Hotel Rwanda

Paul Rusesabagina (Don Cheadle) is the black assistant manager in a Belgian-owned luxury hotel in Kigali, Rwanda, Africa. It is 1994 and civil war has broken out outside the walls of the four-star lodging and the now-in-power Hutu tribe is bent on getting revenge on the previously powerful Tutsis. Paul, a Hutu but non-political, only wants to save his family from the coming slaughter, but soon realizes there is more at stake – the lives of over one thousand people, Tutsi and Hutu alike, who come to find sanctuary at “Hotel Rwanda.”

Laura's Review: A-

Robin's Review: A

Reading the film’s synopsis, I fully expected a rehash of “Schindler’s List,” but with an African, instead of Eastern European, backdrop. I could not have been more wrong and satisfyingly surprised. Director Terry George makes an incredibly deft splash with his first theatrical feature, co-written with Keir Pearson, with his based-on-real-events story that reveals the heart of a true hero.

Paul, due to his influential position at the four-star hotel that is regarded as a safe haven amid the chaos of Rwanda, has amassed a cache of favors from influential people both in and out of the country. His first plan is to save his wife, Tatiana (Sophie Okonedo), and their children but it soon becomes obvious that his sizable extended family is in danger, too. The white, foreign workers and managers are abandoning Rwanda into the hands of the murderous Hutu with only a token United Nations force remaining, led by Colonel Oliver (Nick Nolte), but hamstrung by a no-fire policy.

The abandonment of Rwanda by the western powers leaves the door open for rampant abuse and murder by the Hutus and more and more refugees flock to Paul’s hotel, where he is placed in charge by the Belgian owners. Paul utilizes the support and political clout of the company’s chairman (played by Jean Reno) to protect his steadily growing number of wards. But, for every good deed and success, the hotel manager must face increasing obstacles that could mean the wholesale slaughter of his refugee residents. He calls in his fast-diminishing markers to feed and protect the still-growing numbers.

Hotel Rwanda” is the frequently harrowing story of a man trying to make sense out of chaos. Helmer George mixes, sure-handedly, the personal hopes and fears of Paul and his family as they struggle to survive amid the carnage being inflicted on the Tutsis and any of their Hutu supporters. Paul’s story is set within the horrific events of the civil war. In one of the film’s many potent scenes, Paul and one of his employees set off into the night to secure supplies. The Hutu black-marketeer advises Paul to take a particular route home, one that he assure the hotelier is clear. It is anything but clear and the horror they encounter is shocking.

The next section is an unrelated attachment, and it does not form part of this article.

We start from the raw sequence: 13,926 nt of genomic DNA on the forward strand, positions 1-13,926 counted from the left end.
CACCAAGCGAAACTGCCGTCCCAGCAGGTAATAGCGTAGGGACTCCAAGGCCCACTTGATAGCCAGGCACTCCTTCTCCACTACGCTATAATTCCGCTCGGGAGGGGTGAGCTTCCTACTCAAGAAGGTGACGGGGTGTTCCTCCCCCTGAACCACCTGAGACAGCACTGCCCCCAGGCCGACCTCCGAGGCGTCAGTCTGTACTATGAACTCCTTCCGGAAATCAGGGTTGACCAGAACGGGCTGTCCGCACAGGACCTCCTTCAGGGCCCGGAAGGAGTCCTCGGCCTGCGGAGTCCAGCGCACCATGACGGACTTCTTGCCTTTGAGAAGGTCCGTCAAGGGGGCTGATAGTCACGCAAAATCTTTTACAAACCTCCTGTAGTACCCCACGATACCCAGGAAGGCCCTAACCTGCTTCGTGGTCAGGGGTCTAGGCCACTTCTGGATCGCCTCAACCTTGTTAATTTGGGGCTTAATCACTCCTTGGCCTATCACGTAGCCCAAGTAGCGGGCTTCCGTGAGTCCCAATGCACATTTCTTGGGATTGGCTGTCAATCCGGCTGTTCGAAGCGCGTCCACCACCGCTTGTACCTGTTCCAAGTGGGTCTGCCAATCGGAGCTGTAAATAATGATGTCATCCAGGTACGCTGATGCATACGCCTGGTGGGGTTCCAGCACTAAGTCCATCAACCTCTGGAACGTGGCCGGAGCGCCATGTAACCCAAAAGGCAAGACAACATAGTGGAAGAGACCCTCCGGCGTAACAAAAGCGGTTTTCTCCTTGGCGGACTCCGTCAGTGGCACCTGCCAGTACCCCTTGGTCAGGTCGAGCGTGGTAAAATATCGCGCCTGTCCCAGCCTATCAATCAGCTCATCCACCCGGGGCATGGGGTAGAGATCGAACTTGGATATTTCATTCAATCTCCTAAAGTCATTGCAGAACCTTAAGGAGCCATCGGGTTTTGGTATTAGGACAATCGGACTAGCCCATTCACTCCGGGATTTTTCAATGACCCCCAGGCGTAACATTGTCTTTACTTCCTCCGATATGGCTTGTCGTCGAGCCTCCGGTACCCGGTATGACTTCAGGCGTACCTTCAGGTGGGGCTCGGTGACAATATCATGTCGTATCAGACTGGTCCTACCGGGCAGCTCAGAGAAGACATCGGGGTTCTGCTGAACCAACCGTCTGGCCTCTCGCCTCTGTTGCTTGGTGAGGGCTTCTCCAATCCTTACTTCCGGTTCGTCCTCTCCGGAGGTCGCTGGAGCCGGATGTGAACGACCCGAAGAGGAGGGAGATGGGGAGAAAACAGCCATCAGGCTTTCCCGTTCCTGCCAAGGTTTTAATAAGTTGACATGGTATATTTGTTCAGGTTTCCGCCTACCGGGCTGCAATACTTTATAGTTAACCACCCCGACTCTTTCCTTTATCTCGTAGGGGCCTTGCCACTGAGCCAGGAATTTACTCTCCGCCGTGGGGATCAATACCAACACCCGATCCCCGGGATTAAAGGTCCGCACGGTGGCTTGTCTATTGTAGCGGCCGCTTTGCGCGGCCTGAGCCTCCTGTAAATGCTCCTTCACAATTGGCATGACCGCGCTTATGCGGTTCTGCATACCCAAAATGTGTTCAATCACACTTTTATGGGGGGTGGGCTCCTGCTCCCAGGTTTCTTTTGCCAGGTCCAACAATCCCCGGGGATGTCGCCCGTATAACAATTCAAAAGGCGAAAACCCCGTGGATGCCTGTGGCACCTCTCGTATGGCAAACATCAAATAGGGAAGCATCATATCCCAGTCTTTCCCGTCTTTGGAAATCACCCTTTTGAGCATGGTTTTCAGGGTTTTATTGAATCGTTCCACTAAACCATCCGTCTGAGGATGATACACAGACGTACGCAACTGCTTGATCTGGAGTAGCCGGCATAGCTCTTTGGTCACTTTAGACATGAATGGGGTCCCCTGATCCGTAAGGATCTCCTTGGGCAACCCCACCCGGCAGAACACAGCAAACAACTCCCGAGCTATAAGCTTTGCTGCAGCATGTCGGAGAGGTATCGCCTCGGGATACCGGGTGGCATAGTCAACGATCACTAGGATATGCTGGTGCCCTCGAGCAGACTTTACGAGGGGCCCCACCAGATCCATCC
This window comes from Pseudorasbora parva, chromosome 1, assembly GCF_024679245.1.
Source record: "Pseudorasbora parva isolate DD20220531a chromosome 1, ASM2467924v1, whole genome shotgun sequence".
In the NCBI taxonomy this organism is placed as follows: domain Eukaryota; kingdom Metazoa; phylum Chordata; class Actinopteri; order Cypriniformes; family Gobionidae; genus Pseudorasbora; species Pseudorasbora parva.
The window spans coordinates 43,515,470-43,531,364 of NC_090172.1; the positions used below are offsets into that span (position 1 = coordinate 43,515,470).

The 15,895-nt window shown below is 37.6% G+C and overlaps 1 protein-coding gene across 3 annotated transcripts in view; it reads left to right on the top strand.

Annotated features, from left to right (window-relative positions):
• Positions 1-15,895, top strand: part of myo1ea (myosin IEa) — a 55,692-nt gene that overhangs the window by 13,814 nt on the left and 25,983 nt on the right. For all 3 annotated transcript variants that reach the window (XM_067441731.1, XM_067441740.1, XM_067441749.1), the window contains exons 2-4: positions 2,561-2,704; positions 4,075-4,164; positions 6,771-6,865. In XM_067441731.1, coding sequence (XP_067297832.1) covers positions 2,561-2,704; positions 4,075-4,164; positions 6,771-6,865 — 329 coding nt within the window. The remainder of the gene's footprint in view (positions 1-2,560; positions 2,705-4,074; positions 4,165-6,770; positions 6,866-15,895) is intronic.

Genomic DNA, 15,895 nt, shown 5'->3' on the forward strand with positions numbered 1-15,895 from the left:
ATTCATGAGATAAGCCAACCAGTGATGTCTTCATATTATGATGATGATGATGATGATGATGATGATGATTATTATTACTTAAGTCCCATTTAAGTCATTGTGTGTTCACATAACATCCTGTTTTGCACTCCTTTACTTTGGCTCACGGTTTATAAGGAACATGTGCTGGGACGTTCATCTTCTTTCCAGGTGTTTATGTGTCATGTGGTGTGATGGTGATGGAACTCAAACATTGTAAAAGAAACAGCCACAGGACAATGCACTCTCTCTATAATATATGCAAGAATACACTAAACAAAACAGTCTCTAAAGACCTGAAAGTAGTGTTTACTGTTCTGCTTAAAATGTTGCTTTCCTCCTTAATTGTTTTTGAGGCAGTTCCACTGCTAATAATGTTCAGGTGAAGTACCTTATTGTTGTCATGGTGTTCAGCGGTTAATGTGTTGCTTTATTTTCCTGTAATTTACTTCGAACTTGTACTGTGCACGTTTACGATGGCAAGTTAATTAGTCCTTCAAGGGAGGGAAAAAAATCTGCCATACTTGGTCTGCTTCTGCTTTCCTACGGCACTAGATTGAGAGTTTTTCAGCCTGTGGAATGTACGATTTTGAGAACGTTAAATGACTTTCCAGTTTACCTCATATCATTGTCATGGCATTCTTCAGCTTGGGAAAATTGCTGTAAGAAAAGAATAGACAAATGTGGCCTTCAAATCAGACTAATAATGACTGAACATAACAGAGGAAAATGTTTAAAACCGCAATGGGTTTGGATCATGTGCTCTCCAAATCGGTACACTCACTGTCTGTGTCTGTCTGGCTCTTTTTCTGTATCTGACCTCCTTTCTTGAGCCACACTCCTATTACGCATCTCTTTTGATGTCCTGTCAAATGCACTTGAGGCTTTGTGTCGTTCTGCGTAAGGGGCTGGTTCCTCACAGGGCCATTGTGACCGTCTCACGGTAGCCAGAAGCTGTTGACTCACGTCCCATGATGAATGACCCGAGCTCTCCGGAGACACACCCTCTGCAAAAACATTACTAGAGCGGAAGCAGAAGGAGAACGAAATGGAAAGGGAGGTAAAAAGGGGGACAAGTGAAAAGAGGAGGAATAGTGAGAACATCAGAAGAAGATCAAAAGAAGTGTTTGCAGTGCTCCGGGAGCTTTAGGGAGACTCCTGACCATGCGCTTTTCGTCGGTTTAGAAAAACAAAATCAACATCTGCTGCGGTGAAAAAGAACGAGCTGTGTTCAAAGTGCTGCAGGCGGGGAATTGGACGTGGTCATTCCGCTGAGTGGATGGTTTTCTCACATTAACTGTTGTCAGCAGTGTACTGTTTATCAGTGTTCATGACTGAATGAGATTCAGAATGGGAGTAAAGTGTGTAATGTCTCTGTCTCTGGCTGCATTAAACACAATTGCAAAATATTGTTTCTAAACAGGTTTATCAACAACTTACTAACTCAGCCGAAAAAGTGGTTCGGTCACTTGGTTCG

Don Cheadle has finally been given the lead in a significant and important film. I have been a fan of the actor since I first noted him with Denzel Washington in “Devil in a Blue Dress” and have been impressed by every performance since. The actor is commanding in the role of Paul Rusesabagina as he must juggle his influence and stockpile of favors and bribes to maintain a tenuous balances as he tries to work both ends against the middle. His bravery in the face of brutal violence is an impressive depiction.

Sophie Okonedo, as Paul’s wife Tatiana, gives a strong perf in a tough role. She is supportive of her husband and will stand by her man. But, she is also concerned for her family and their survival and this complexity of character is well balanced by the actress, to emotionally powerful results. Nick Nolte, as the UN peacekeeper, does a solid job depicting a man who wants to do the right thing in the war torn country but whose hands are tied by forces and influences outside Rwanda.

Hotel Rwanda” has a verisimilitude that puts you in its time and place. It grabs you on both a personal level, as you watch Paul try to protect his family to near tragic ends, and on the larger social scale that depicts the savage murders by machete that may have numbered a million victims given “the chop” in a scant three-month period. This is a film that rivals Schindler’s List,” “The Killing Fields,” and “State of Siege” in its powerful story, dynamic acting (Cheadle deserves a Best Actor nom, among other kudos for the film), and careful crafting. More than once it brought tears to my eyes with its raw emotion.

Laura's Score: A-